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use in the faces-configxml file Using annotations is recommended over using XML because it leads to more cohesive and easier-to-maintain code
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To access properties or methods of managed beans, from your JSF pages, you will use a compact, simple-to-use expression language, which will also be explained later in this chapter For example, to display the current value of the firstName property of UserBean in a JSF page, you can use an <h:outputText> tag (UIOutput component) and set its value attribute with the following JSF expression #{userBeanfirstName}:
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<h:outputText value="#{userBeanfirstName}" />
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JSF 20 TIP Because JSF 20 includes Facelets, it is also possible to put EL Expressions directly in
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the page, instead of using an <h:outputText> tag This is useful when there is no need to attach attributes, such as CSS or JavaScript to the <h:outputText> For example, the preceding tag could simply be replaced by #{userBeanfirstName} straight in the page
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At runtime, the JSF expression allows the value of the firstName property to be displayed in the page As we ll show later in the chapter, the JSF expression language allows for a shorthand way to call the getFirstName( ) method of UserBean and display its value in the page using the <h:outputText> tag Recall that in addition to displaying the current properties of a managed bean, properties can also be updated if the managed bean has setter methods for those properties To update properties of a managed bean, you can bind a property of the bean to a UI component that accepts an input value (implements EditableValueHolder) such as UIInput Recall again the registration form used the UIInput component (with the JSP tag <h:inputText>) with its value attribute set with a JSF expression to accept the registrant s input values
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<h:inputText value="#{userBeanfirstName}" />
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Part I:
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The JavaServer Faces Framework
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In general, during a form submission, the JSF request processing lifecycle updates managed bean properties with new property values from UIInput components In this example, the form submission causes the setFirstName( ) method on UserBean to be called The argument to the method is the value entered into the text field by the user Table 5-1 shows the basic elements used in a managed bean registration
Initializing Managed Bean Properties
So far you have seen how to register a simple managed bean and relied on a JSF application to display or update bean properties However, it is also possible to supply initial values to managed beans by adding a @ManagedProperty annotation on a field or by providing a <managed-property> element inside the managed-bean entry in the Faces configuration file For example, to initialize the firstName and lastName properties of the userBean managed bean, you can add the following to the annotation declarations:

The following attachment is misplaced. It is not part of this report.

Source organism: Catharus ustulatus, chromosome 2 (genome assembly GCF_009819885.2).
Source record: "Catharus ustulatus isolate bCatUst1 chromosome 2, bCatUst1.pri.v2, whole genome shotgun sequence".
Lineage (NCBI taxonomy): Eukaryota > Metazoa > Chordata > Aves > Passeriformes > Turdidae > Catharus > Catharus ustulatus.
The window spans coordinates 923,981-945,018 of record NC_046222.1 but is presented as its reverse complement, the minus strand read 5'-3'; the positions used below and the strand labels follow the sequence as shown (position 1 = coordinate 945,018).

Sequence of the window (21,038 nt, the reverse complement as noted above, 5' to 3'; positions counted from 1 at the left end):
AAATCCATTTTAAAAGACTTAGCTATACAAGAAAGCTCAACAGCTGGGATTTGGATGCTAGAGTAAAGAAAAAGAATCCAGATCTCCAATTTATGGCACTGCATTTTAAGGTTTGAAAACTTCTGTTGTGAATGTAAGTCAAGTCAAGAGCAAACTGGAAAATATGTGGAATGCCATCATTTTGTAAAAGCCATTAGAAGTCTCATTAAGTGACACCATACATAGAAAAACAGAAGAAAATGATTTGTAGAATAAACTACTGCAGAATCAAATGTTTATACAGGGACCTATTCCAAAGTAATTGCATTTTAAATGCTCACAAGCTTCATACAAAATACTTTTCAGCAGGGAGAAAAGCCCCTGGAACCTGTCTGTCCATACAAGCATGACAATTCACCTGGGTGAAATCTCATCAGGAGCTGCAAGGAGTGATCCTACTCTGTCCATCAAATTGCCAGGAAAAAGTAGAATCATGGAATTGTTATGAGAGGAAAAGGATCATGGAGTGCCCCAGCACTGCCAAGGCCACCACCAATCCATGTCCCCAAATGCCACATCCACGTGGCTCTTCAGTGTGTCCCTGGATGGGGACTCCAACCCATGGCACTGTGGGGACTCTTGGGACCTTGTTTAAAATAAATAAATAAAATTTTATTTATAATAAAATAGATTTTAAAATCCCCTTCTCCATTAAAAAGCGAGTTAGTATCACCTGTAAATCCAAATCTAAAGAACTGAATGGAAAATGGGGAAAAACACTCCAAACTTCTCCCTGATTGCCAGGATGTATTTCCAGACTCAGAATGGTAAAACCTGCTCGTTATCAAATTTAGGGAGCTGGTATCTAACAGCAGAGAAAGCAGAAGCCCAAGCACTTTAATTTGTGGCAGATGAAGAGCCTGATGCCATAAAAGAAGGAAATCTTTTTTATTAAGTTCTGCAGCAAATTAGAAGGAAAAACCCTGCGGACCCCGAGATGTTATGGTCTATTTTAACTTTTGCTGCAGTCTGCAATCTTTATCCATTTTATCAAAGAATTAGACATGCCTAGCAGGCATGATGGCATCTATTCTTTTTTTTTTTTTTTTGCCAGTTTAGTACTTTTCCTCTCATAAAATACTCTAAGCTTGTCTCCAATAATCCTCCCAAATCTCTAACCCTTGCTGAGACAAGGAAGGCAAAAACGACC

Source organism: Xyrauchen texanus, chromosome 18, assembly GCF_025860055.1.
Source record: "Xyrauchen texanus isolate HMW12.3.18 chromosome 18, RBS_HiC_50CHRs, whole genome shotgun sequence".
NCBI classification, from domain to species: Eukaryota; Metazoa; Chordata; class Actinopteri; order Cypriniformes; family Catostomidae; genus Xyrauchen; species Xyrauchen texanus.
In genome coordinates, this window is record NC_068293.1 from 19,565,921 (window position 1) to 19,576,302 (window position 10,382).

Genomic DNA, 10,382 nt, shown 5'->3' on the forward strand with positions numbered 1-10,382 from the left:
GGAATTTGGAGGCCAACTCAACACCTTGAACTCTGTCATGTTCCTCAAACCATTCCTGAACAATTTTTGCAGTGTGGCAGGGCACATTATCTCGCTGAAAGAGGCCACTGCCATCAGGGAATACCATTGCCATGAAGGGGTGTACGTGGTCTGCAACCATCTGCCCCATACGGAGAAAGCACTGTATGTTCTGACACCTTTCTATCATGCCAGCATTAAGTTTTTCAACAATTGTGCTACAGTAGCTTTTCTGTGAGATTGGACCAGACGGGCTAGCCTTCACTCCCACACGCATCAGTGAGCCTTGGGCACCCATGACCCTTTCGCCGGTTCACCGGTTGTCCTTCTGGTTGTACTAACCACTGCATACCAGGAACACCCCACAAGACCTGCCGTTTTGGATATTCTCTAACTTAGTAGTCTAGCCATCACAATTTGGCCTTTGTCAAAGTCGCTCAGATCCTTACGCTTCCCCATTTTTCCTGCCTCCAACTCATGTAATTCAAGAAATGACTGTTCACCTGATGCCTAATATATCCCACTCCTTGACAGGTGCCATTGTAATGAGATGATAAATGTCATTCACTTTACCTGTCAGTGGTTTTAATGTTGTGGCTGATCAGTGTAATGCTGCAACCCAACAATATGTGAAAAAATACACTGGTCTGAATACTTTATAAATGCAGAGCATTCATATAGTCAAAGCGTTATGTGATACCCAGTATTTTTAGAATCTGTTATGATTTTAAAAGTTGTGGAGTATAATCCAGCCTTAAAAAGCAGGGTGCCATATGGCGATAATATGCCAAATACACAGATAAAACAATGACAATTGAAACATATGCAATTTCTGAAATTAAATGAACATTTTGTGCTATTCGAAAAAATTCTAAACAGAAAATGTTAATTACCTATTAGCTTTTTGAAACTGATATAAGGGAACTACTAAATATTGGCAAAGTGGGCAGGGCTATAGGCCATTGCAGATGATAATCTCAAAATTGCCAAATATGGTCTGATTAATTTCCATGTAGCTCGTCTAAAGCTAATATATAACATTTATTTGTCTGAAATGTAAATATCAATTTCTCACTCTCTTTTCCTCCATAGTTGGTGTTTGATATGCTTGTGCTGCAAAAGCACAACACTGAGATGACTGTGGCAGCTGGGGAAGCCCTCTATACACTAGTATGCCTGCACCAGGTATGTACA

@ManagedBean @SessionScoped public class UserBean { @ManagedProperty(value="Jane") private String firstName; @ManagedProperty(value="Doe") private String lastName; public String getFirstName() { return firstName; } public void setFirstName(String firstName) {thisfirstName = firstName;} public String getLastName() { return lastName; } public void setLastName(String lastName) {thislastName = lastName;} }
or the following to the configuration:
<managed-bean> <managed-bean-name>userBean</managed-bean-name> <managed-bean-class>comjsfcomprefregisterUserBean</managed-bean-class> <managed-bean-scope>session</managed-bean-scope> <managed-property> <property-name>firstName</property-name> <value>Jane</value> </managed-property> <managed-property> <property-name>lastName</property-name> <value>Doe</value> </managed-property> </managed-bean>
This has the effect of executing the setter methods for the firstName and lastName properties just after the bean is instantiated by the Faces lifecycle Note that in both the XML and the annotation syntax, the getter and setter methods are required At runtime the registration form in the registerxhtml page would no longer appear completely empty
5:
Managed Beans and the JSF Expression Language
Element <managed-bean>
Description Parent element of a managed bean in the Faces configuration file Description of the purpose of the managed bean (Optional) A display name of the managed bean Intended for possible development tool usage (Optional) Icon associated with this managed bean Also intended for development tool usage (Optional) The published name of the managed bean JSF expression language uses this name
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